“I like being disabled because I like being myself (which is radical enough for any woman to say). Pride, though, requires an even bigger risk.”
For the disabled among us, meet-cutes and the events that follow aren’t so simple to orchestrate. Need a refresher on the rules of engagement? There’s no need to go it alone!
“The morning after the horrific shooting, and the days that followed, I understood part of my father’s fear. Animosity towards LGBTQ people has not gone the way of black and white T.V. sets, phone booths, or travel by horse and carriage. It was and is very much alive.”
A road trip which happens to coincide with the occasion of Prince’s death and the release of “Lemonade.”
Often, when I’m having sex, a very specific thought runs through my head on a loop: “don’t touch me.” What gives? If I get so much out of being close to other people, shouldn’t sex be the ultimate way to prove it?
“Instead, I jump back into the mind of the girlish woman I was at 28, the one who didn’t know enough about the consequences for unacceptable motherhood to plunge headfirst into the fire. It has taken me much longer than my mother to see the gift of my own naiveté.”
“Keeping abreast of the passersby, the evidence of our intimacy was in the way we carried our hands. They were strategically placed so when they touched, it could be disguised as a perpetual accident. In honor of our silent dance, those near us were careful to walk around us instead of in-between.”
“I’m going to be a single, poor, gay, mom, and it’s going to be fine. It’s going to be amazing. I mean sure, I might date sometimes, but I don’t need a partner. Partners just get in the way. And what are the odds that I would meet a woman I would want to be with who would also want to have children with me? I can’t even picture it!”
Because the world sure as hell isn’t telling me my body matters. And having nondisabled friends who do, who affirm me precisely for standing out, means I don’t have to accept pity masked as kindness.
“Why some people mean? One income that isn’t a livable wage plus racism will do that to you, and you can’t imagine the rage until you’ve lived it.”
“It took watching I Don’t Wanna Be A Boy to show me that the negative attitudes towards trans women have always been pervasive in society, that from 1994 to 2016 there hasn’t been much change in how society views us. But it also taught me that we share a sisterhood of sorts. No matter what time and what place, trans women of color are connected by our similar experiences.”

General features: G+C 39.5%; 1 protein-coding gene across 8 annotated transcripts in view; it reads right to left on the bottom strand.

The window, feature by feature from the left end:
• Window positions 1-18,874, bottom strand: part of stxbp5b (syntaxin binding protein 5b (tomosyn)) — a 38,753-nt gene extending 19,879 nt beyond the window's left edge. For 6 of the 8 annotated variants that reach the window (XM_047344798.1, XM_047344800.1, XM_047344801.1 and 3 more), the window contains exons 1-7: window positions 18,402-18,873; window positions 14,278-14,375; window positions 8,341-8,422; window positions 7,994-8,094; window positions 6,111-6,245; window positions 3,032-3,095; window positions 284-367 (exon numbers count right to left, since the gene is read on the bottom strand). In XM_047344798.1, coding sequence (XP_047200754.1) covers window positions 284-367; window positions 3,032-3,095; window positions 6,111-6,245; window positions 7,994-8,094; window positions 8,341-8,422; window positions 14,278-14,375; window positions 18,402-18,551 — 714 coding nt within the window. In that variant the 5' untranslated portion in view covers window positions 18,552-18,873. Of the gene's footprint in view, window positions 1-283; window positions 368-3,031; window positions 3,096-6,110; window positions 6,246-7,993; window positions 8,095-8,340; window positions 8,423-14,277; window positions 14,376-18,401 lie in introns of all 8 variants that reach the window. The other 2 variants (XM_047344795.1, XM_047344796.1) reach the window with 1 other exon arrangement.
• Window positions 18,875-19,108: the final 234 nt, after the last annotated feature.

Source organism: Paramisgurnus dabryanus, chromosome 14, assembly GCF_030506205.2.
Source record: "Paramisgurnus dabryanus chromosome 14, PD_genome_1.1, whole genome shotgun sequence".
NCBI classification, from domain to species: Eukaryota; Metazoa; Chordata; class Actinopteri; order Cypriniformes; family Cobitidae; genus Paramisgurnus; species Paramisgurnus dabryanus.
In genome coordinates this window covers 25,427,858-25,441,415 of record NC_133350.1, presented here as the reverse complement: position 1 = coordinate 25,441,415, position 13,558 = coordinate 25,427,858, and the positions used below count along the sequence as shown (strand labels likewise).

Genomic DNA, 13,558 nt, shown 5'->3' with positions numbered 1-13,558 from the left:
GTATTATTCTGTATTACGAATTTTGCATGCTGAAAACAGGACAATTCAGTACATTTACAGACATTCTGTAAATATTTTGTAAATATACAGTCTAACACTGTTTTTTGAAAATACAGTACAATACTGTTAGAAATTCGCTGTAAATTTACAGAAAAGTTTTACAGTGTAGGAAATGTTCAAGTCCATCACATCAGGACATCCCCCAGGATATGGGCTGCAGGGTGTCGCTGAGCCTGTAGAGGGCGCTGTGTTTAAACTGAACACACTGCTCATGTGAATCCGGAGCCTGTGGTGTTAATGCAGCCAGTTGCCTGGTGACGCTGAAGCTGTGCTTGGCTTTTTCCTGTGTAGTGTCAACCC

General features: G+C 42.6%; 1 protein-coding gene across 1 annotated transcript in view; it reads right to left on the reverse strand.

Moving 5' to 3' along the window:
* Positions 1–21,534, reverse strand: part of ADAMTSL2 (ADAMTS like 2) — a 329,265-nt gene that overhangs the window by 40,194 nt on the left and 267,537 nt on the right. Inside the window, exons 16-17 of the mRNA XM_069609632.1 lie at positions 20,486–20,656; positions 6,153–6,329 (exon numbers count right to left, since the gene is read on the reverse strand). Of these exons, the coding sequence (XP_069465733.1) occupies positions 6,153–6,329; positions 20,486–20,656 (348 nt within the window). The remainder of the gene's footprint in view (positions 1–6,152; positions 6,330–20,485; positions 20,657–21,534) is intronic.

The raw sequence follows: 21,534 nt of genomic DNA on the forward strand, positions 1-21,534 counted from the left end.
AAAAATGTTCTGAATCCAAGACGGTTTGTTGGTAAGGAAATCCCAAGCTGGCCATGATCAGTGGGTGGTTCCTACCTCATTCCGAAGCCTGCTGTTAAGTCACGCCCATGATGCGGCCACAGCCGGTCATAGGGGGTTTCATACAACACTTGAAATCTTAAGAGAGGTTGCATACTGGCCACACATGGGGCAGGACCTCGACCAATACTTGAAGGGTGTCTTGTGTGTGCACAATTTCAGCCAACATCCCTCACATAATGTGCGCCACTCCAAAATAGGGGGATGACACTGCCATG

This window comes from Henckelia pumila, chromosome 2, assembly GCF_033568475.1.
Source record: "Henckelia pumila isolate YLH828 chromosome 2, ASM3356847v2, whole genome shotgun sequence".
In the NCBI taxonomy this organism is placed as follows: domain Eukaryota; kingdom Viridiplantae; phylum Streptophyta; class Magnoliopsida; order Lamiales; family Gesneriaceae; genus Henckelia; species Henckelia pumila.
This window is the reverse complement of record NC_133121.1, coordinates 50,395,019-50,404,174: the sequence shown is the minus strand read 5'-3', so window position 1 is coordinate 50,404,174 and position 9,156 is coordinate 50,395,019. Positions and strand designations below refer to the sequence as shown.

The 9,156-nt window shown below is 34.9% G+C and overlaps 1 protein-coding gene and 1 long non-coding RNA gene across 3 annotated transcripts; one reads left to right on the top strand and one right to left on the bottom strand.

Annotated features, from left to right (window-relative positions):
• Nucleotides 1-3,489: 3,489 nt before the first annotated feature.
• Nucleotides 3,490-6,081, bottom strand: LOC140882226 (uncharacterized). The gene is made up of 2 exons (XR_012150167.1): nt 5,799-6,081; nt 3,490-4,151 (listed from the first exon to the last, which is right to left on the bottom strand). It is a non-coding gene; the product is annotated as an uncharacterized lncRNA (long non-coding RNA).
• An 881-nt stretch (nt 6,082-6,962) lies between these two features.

“I made a choice about how I would look, and didn’t realize until I’d done it how unprecedented that was.”
“I missed my father’s last years staying true to my promise to myself and here I was, here I am, home again. Begging favors. Needing help. Leaning on a momma who long ago put down her belt.”
“Sidetrack is a show largely about my life and my experiences, because after years of watching so much television that erased me, I just wanted to write myself in.”
“Forming new habits isn’t easy, especially when your entire profession runs on a highly specialized vocabulary — but you know what else isn’t easy? Listening to how “abnormal” my body is.”
“I like toughness because it acknowledges an uncomfortable, complicated truth—that being disabled is hard—but rejects pity as an acceptable response. Instead, it gives my body credit for outlasting, adapting, and thriving in ways able-bodied people can’t imagine.”
“I decide I’ll test the durability of a BB cream by Tarte at thousands of feet in the air, then feel ashamed at worrying so much about how I look, then feel the dread again, that all this might go completely wrong, not because I’ll fall to my death, but because I’ll be reduced to my past.”
“There’s an annoying song that’s only playing all the way through all day long on some days. Others, I can barely hear the chorus, and others I can’t hear it all. But every day, I know that that song will be there again one day, maybe even tomorrow, maybe even later that same day. And I hate this song.”
I remember the day I found out that Ilana from Broad City wasn’t biracial. I Googled around until I found evidence that there were others like me: biracial girls who felt a little bit incredulous; just a hair shy of betrayed. To this day I haven’t been able to convince whatever part of my brain that initially projected that identity onto her to unclench.
“I’ve been thinking recently that queer time for me is a self-declared snow day. A chance to stay in bed and explore ourselves unhindered by the outside world. A chance to exist, to play — free from the hetero pillars of career, marriage, and lineage.”